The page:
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Illinois Supreme Court Interprets Section 11 of the Prevailing Wage Act

Illinois Supreme Court Interprets Section 11 of the Prevailing Wage Act

On May 20, 2021, the Illinois Supreme Court issued a decision overruling the Appellate Court's decision holding that a municipality's failure to stipulate in its contract that the Illinois Prevailing Wage Act applied had no effect on the plaintiffs' right to bring a cause of action under the Act.

In Valerio v. Moore Landscapes, 12 landscape laborers alleged that Moore Landscapes hired them as tree planters on a project for the Chicago Park District, for which they were paid $18 per hour instead of the prevailing wage rate of $41.20 per hour. Moore Landscapes had three contracts with the Chicago Park District that all failed to stipulate the prevailing wage rate.

The Prevailing Wage Act provides that any "laborers, mechanics and other workers employed in any public works" shall be paid "a wage of no less than the general prevailing hourly rate as paid for work of similar character in the locality; in which the work is performed." Section 11 of the Act further provides that "any laborer, worker or mechanic employed by the contractor or by any subcontractor under him who is paid for his services in a sum less than the stipulated rates for work done under such contract, shall have a right of action." (emphasis added).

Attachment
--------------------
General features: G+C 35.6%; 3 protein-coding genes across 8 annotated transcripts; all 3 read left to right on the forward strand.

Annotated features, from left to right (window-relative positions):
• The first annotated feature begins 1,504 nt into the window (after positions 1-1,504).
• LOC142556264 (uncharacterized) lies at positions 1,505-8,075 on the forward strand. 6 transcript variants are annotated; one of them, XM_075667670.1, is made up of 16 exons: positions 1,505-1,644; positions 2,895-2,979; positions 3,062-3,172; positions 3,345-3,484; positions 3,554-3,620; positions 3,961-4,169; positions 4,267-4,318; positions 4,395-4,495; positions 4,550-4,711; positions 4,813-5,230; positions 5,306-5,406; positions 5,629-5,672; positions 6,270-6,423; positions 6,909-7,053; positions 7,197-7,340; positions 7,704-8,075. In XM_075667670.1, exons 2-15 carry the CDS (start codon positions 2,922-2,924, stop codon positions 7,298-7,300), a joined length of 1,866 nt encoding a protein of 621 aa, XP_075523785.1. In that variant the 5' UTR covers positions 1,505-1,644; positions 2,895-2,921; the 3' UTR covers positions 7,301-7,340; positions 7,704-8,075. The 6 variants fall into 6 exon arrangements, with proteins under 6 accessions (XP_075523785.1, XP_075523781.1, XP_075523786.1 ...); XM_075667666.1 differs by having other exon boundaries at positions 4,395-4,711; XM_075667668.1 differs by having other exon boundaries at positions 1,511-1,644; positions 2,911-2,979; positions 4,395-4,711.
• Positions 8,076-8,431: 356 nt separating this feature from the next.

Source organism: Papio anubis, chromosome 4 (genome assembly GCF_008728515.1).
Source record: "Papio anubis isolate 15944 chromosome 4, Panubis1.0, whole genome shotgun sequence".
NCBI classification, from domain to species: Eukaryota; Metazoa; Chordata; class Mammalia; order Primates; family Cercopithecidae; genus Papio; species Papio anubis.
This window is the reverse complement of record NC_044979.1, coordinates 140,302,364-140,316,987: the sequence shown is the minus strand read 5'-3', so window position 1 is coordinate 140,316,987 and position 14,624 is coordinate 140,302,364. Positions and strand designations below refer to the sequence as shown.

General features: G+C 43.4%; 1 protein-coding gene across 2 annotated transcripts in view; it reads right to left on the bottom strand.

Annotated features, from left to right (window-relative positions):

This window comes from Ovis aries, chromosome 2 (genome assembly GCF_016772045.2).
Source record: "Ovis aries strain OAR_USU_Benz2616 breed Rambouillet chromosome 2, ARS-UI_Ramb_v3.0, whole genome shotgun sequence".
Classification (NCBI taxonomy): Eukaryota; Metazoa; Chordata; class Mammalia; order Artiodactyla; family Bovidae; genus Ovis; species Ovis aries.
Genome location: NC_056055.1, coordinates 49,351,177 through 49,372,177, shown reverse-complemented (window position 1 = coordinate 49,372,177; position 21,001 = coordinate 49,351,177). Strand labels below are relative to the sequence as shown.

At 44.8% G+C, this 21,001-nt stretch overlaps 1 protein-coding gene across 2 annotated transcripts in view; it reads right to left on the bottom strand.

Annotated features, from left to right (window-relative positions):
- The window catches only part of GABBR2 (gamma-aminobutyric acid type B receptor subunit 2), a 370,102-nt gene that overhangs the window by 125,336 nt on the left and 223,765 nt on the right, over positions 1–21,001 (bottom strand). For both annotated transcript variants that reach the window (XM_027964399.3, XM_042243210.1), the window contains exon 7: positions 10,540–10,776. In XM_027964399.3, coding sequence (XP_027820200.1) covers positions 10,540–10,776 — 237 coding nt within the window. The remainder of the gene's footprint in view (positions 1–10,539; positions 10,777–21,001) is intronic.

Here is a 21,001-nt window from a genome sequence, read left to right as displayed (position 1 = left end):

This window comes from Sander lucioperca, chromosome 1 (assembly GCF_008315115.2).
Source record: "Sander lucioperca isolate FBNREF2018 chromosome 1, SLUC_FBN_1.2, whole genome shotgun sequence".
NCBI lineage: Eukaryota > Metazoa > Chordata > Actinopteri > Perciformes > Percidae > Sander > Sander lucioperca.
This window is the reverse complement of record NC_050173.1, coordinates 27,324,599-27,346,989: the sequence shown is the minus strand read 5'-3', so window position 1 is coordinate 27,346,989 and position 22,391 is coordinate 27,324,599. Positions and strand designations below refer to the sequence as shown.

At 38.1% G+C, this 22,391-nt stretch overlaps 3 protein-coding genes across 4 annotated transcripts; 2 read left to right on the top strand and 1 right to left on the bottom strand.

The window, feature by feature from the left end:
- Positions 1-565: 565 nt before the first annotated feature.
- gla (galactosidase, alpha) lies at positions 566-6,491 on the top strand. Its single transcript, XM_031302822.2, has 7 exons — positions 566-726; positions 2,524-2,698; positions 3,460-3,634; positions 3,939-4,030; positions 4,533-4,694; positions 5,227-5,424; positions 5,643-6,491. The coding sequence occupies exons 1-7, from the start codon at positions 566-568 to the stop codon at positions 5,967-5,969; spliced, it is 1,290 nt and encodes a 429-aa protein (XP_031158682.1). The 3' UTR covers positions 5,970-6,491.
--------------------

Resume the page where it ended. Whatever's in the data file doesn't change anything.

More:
The Appellate Court stated that it could not uphold the trial court's dismissal of the laborer's complaint based on the Park District's failure to stipulate a rate of payment because of the unambiguous language of Section 11. However, the Illinois Supreme Court affirmed the trial court's decision, providing that the plaintiffs' action seeking damages pursuant to section 11 must fail because both the Park District and Moore Landscapes failed to stipulate the rates for work done under the contracts.

As a result, the Illinois Supreme Court has found that if a public body employer fails to stipulate the prevailing wage rate within the contract, the employee does not have a cause of action for the difference between the amount paid and the prevailing rates.

If you would like guidance in dealing with a Prevailing Wage Act provision in your employment contracts, please contact the Employment attorneys of Bozeman, Neighbour, Patton & Noe, LLP.